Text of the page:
Harvard Law School Makes Online Zero-L Course Free for All U.S. Law Schools Due to Coronavirus
For Kennedy School Fellows, Epstein-Linked Donors Present a Moral Dilemma
Tenants Grapple with High Rents and Local Turnover at Asana-Owned Properties
In April, Theft Surged as Cambridge Residents Stayed at Home
The History of Harvard's Commencement, Explained
Undergraduate Council President Rohit Chopra ’04 and Vice President Jessica R. Stannard-Friel ’04 bid a tearful goodbye to the council Sunday, during the final meeting of their tenure.
Chopra unsuccessfully fought back tears as he thanked his friends and reminisced about his year battling administrators, bolstering campus social life and fighting to keep his sanity.
“I will never forget this year we shared together. Thank you for dealing with me and finally we are free,” he said.
Chopra and Stannard-Friel said they had delivered on their platform, which focused on increased council presence in students’ daily lives, better student advocacy and increased student representation.
“A year later, I can actually say we made Harvard a little more normal,” Chopra said.
Chopra cited the institution of dollar movie nights, success in planning large and small concerts, and council sponsorship of room parties, tailgates and equipment for House gyms as student life successes of the past year.
But Chopra said that his and Stannard-Friel’s tenure wasn’t just a walk in the park.
“This was a very tough year,” Chopra said.
Chopra said that the Council had to become more reactive than proactive after an administrative reshuffling, which began with the forced resignation of then-Dean of the College Harry R. Lewis ’68, who served as an unofficial advisor to the council.
“Every contact we seemed to have was dropping like flies,” Chopra said. “The Undergraduate Council was going to do a lot more reacting...stop[ping] bad things from happening instead of making good things happen.”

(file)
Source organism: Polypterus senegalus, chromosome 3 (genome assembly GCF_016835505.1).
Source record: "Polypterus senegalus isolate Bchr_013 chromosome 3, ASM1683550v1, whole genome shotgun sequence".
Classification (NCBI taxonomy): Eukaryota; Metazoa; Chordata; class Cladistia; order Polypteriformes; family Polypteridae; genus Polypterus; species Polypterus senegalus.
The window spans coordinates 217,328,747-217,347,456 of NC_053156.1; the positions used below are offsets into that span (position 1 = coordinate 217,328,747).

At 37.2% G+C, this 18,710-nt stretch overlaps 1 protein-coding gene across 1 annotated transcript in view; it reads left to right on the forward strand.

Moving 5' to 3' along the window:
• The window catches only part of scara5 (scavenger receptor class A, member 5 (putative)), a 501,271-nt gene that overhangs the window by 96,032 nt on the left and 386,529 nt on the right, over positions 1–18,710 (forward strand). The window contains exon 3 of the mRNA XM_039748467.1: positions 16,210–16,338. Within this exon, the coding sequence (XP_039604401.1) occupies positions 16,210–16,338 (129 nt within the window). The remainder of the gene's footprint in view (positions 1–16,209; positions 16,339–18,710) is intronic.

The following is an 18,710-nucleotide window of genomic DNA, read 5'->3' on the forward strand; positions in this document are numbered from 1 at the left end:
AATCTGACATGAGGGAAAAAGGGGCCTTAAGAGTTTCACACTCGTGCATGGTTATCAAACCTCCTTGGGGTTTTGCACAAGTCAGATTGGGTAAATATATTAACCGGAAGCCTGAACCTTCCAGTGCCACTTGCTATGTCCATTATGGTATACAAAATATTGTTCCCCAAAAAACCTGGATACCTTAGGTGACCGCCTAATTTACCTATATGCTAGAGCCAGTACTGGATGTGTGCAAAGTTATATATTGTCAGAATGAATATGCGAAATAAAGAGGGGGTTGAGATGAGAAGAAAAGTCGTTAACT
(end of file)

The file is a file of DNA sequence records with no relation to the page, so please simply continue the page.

Chopra attributed the council’s successes in the past year to his at times adversarial, at times friendly dealings with administrators.
“It’s really something just so natural that happens,” Chopra said, about making friends with the administration. “This is how we make this whole thing work.”
Chopra said that he thought his method was summed up by a compliment he received from a Faculty Council member, who wrote in an e-mail: “Rohit, you have mastered the art of saying ‘fuck you’ with a smile.”
Chopra said that his presidency had its share of equally surprising moments.
“It didn’t turn out how I expected it to be. A lot of it was really weird,” he said.
Among the “weirder” moments, Chopra said, was a call he received from University President Lawrence H. Summers the morning after he had secured the council presidency.
Chopra joked that Summers mispronounced his name in a variety of different ways during the conversation, even after Chopra had corrected him.
“Rajeed, how are you?” Chopra said, mimicking one of Summers’ botched attempts.
Chopra and Stannard-Friel both stressed the importance of toning down arguments between council members, especially during election season.
“The best politics of all is that of being a good friend, a good neighbor and also generally being a good person without an agenda,” Chopra said.
But Chopra acknowledged that making friends wasn’t his main priority.
“I know I can be very tough to work for. I am pushy, demanding and aggressive and that’s on a good day. And I’m sorry for that at times,” Chopra said, who has in the past, been accused by other council members of micromanagment.
During the meeting, Chopra and Stannard-Friel’s friends and fellow council members thanked them profusely for their work over the past year.
“[Chopra and Stannard-Friel] are the two people that I admire more than anyone else, probably in the world,” said Sheila R. Adams ’05, who served as co-chair of the Student Affairs Committee.
“I love Rohit. I really do,” she added.
Council members said that working with Chopra and Stannard-Friel had been a tremendous learning experience.
Jack P. McCambridge ’06 said that he wondered what Chopra was going to do with all of his extra free time.
“I really have no idea what you’re going to do without any mini-deans to piss off,” McCambridge said.
McCambridge also thanked Chopra for “being brave enough to tell Larry Summers, ‘This is not the right thing,’ [and] ‘to shove it.’”
Matthew W. Mahan ’05 and Michael R. Blickstead ’05 will be sworn in next month as president and vice president of the council, respectively.
Adams gave Mahan a gift certificate to Starbucks during the meeting, which she said he would have to put to use during the upcoming semester.
“I know you’re going to need the coffee,” she said.
Mahan said that he “learned a ton” from working with Chopra.
“A lot of the time I pulled him aside and asked him, ‘How are we going to do this?’” Mahan said.
“I will be in touch, even if you won’t be,” he added.
—Staff writer Ebonie D. Hazle can be reached at email@example.com
Want to keep up with breaking news? Subscribe to our email newsletter.